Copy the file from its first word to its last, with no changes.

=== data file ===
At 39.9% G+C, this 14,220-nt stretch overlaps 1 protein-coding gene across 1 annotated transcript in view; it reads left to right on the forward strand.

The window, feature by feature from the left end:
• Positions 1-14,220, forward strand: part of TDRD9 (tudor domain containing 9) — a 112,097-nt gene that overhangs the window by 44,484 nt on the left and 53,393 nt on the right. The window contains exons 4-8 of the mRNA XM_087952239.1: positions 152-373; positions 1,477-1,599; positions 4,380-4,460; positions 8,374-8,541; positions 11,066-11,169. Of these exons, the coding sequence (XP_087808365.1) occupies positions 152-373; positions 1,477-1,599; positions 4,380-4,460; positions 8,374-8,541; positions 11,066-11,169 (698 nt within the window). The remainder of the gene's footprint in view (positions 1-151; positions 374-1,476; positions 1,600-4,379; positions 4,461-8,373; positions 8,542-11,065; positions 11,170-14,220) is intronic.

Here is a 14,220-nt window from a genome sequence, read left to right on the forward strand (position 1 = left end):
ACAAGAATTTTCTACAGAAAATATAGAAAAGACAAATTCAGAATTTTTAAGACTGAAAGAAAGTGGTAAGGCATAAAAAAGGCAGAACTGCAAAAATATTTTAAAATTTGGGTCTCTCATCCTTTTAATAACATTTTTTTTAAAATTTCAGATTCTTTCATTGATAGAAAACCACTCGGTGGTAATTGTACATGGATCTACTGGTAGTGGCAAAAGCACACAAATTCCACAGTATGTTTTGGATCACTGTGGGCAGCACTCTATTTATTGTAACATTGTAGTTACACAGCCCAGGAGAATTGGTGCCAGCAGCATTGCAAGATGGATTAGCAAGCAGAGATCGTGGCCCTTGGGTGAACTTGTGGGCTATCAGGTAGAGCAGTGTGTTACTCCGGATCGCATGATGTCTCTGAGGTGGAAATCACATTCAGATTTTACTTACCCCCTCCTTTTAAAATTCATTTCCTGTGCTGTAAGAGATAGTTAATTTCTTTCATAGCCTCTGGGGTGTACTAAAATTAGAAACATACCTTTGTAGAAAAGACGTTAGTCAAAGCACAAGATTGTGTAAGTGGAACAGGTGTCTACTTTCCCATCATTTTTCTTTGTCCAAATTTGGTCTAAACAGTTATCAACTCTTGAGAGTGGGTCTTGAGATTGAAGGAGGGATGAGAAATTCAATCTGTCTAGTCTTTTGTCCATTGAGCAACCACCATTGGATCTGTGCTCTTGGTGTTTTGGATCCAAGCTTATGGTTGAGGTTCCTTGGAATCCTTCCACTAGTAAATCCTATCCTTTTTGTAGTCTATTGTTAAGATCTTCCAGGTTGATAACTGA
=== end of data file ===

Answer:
At 39.9% G+C, this 14,220-nt stretch overlaps 1 protein-coding gene across 1 annotated transcript in view; it reads left to right on the forward strand.

The window, feature by feature from the left end:
• Positions 1-14,220, forward strand: part of TDRD9 (tudor domain containing 9) — a 112,097-nt gene that overhangs the window by 44,484 nt on the left and 53,393 nt on the right. The window contains exons 4-8 of the mRNA XM_087952239.1: positions 152-373; positions 1,477-1,599; positions 4,380-4,460; positions 8,374-8,541; positions 11,066-11,169. Of these exons, the coding sequence (XP_087808365.1) occupies positions 152-373; positions 1,477-1,599; positions 4,380-4,460; positions 8,374-8,541; positions 11,066-11,169 (698 nt within the window). The remainder of the gene's footprint in view (positions 1-151; positions 374-1,476; positions 1,600-4,379; positions 4,461-8,373; positions 8,542-11,065; positions 11,170-14,220) is intronic.

Here is a 14,220-nt window from a genome sequence, read left to right on the forward strand (position 1 = left end):
ACAAGAATTTTCTACAGAAAATATAGAAAAGACAAATTCAGAATTTTTAAGACTGAAAGAAAGTGGTAAGGCATAAAAAAGGCAGAACTGCAAAAATATTTTAAAATTTGGGTCTCTCATCCTTTTAATAACATTTTTTTTAAAATTTCAGATTCTTTCATTGATAGAAAACCACTCGGTGGTAATTGTACATGGATCTACTGGTAGTGGCAAAAGCACACAAATTCCACAGTATGTTTTGGATCACTGTGGGCAGCACTCTATTTATTGTAACATTGTAGTTACACAGCCCAGGAGAATTGGTGCCAGCAGCATTGCAAGATGGATTAGCAAGCAGAGATCGTGGCCCTTGGGTGAACTTGTGGGCTATCAGGTAGAGCAGTGTGTTACTCCGGATCGCATGATGTCTCTGAGGTGGAAATCACATTCAGATTTTACTTACCCCCTCCTTTTAAAATTCATTTCCTGTGCTGTAAGAGATAGTTAATTTCTTTCATAGCCTCTGGGGTGTACTAAAATTAGAAACATACCTTTGTAGAAAAGACGTTAGTCAAAGCACAAGATTGTGTAAGTGGAACAGGTGTCTACTTTCCCATCATTTTTCTTTGTCCAAATTTGGTCTAAACAGTTATCAACTCTTGAGAGTGGGTCTTGAGATTGAAGGAGGGATGAGAAATTCAATCTGTCTAGTCTTTTGTCCATTGAGCAACCACCATTGGATCTGTGCTCTTGGTGTTTTGGATCCAAGCTTATGGTTGAGGTTCCTTGGAATCCTTCCACTAGTAAATCCTATCCTTTTTGTAGTCTATTGTTAAGATCTTCCAGGTTGATAACTGA